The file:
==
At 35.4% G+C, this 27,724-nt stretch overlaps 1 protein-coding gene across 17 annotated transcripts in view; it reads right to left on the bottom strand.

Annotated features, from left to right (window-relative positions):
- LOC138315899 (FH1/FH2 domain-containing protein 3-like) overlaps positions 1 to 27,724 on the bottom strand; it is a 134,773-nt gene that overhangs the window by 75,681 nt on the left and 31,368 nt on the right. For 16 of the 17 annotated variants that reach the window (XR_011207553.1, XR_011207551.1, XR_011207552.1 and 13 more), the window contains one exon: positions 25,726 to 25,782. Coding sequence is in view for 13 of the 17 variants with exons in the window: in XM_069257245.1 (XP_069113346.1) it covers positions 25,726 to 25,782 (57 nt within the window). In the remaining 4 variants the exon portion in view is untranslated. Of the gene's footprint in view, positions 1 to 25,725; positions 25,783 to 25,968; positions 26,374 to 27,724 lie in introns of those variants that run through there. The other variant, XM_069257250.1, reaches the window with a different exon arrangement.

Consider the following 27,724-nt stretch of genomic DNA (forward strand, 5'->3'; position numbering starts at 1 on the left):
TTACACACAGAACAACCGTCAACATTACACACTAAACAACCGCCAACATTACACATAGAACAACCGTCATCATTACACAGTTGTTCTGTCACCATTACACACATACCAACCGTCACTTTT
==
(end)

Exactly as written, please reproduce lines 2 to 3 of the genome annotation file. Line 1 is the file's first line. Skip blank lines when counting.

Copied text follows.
Annotated features, from left to right (window-relative positions):
- LOC138315899 (FH1/FH2 domain-containing protein 3-like) overlaps positions 1 to 27,724 on the bottom strand; it is a 134,773-nt gene that overhangs the window by 75,681 nt on the left and 31,368 nt on the right. For 16 of the 17 annotated variants that reach the window (XR_011207553.1, XR_011207551.1, XR_011207552.1 and 13 more), the window contains one exon: positions 25,726 to 25,782. Coding sequence is in view for 13 of the 17 variants with exons in the window: in XM_069257245.1 (XP_069113346.1) it covers positions 25,726 to 25,782 (57 nt within the window). In the remaining 4 variants the exon portion in view is untranslated. Of the gene's footprint in view, positions 1 to 25,725; positions 25,783 to 25,968; positions 26,374 to 27,724 lie in introns of those variants that run through there. The other variant, XM_069257250.1, reaches the window with a different exon arrangement.